Typically, it's much more work than expected. But not impossible.
What I knew I had to do, was to narrow the sliding rails. Partly because they wasn't centered on the seat ( the outer one was placed outside the seats side) and partly because they was too wide apart for the limited floor space in my car, a 34 Roadster.
At the same time I wanted to lower the seat as much as possible, because I have built the car suited for a very low seating position.
Initially, I planned to keep the manual rise and lowering mechanism. Not because I needed it for adjustment purposes, but becauase I thought it would make it easier to fasten and remove the seats for later, since they are from a 4 door car and therefore don't have a backrest tilt mechanism.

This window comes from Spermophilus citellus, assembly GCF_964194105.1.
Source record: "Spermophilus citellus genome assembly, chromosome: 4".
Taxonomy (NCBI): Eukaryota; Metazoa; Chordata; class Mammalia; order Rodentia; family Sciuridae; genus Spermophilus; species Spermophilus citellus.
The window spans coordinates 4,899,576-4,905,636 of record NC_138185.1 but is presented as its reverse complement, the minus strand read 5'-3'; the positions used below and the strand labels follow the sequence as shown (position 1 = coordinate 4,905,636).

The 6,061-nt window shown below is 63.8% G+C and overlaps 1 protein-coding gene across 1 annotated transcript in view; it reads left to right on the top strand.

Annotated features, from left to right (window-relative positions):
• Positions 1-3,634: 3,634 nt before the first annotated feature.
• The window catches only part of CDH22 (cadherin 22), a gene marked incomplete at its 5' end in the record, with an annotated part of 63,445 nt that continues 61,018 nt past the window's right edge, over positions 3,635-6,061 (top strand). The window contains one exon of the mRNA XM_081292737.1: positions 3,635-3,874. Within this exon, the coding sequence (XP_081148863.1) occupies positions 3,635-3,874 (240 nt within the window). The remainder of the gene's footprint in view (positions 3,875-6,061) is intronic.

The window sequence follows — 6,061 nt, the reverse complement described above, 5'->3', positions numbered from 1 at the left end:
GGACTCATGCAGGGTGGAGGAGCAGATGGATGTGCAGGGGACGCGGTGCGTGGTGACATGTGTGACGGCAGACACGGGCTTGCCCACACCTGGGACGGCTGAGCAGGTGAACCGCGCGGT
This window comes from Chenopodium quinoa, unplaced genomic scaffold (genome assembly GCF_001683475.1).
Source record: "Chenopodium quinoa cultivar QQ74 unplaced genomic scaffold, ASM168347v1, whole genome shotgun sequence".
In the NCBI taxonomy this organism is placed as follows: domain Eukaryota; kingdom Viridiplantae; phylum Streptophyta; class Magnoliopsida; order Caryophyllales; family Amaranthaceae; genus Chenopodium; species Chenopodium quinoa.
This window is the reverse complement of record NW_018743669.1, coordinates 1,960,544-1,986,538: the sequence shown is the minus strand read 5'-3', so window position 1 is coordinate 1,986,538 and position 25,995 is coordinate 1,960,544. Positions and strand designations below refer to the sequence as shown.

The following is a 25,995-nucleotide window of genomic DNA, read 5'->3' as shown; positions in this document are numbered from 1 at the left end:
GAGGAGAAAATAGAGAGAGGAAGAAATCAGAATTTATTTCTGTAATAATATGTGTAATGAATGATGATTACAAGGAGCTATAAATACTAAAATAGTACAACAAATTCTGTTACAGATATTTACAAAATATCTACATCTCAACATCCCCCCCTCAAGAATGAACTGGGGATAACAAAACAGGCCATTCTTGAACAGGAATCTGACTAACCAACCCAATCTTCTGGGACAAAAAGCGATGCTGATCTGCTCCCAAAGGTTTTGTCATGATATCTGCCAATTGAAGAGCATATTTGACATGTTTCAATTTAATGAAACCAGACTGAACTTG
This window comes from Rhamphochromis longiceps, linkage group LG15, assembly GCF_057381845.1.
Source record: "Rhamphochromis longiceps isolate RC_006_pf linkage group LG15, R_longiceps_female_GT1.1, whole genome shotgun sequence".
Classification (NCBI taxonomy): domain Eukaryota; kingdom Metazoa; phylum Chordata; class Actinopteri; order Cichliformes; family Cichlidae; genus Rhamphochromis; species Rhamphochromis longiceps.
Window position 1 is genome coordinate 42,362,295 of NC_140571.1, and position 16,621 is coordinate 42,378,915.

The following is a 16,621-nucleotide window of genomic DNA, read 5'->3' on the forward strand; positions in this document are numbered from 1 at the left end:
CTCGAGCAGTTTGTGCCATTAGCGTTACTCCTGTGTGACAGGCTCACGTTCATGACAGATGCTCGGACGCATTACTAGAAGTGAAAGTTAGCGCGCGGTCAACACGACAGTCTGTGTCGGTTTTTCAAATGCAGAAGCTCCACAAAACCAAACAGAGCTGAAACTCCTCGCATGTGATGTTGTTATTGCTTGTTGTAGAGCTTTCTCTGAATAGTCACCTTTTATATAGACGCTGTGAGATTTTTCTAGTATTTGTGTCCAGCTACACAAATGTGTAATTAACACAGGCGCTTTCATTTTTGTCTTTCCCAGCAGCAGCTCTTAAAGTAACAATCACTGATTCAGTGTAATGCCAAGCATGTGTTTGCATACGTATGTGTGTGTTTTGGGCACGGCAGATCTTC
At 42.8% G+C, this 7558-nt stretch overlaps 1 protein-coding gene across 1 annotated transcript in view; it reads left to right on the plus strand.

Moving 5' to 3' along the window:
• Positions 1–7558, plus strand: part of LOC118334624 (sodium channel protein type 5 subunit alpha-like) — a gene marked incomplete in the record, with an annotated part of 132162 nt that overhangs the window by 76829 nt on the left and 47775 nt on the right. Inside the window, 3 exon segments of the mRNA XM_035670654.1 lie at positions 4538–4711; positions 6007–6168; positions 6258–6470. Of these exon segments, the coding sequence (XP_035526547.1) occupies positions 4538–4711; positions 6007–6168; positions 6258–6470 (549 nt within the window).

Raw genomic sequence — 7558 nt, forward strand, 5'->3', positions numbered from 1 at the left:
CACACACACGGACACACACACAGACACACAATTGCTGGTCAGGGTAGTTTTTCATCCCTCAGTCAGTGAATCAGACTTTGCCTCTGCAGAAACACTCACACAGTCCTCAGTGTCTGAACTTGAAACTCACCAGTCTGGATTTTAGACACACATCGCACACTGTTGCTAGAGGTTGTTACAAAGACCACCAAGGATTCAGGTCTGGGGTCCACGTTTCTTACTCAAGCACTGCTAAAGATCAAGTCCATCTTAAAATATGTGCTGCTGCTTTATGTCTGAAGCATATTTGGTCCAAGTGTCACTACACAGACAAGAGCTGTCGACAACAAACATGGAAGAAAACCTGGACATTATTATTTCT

But as my work progessed, I discovered that the seat rising and lowering mechanism was constructed with a huge bend in the complete seat frame. I suppose it is because the mechanism is on one side of the seat, and with a person sitting in the seat, it still rises / lowers equal on both sides! To achieve this I guess they have to add bending forces into the seat.
When I discovered this, I gave up the rise and lowering option and removed it completely. But I kept the ability to loosen the bolts and rise the empty seat up in high position for maintainance purposes.
Haven't measured very accuate, but I think I have lowered the seat app 1,5 inches.
To ensure that the two sliding rails stood parallell in both horisontal and vertical direction during the work, I made a wood jig, that became very useful.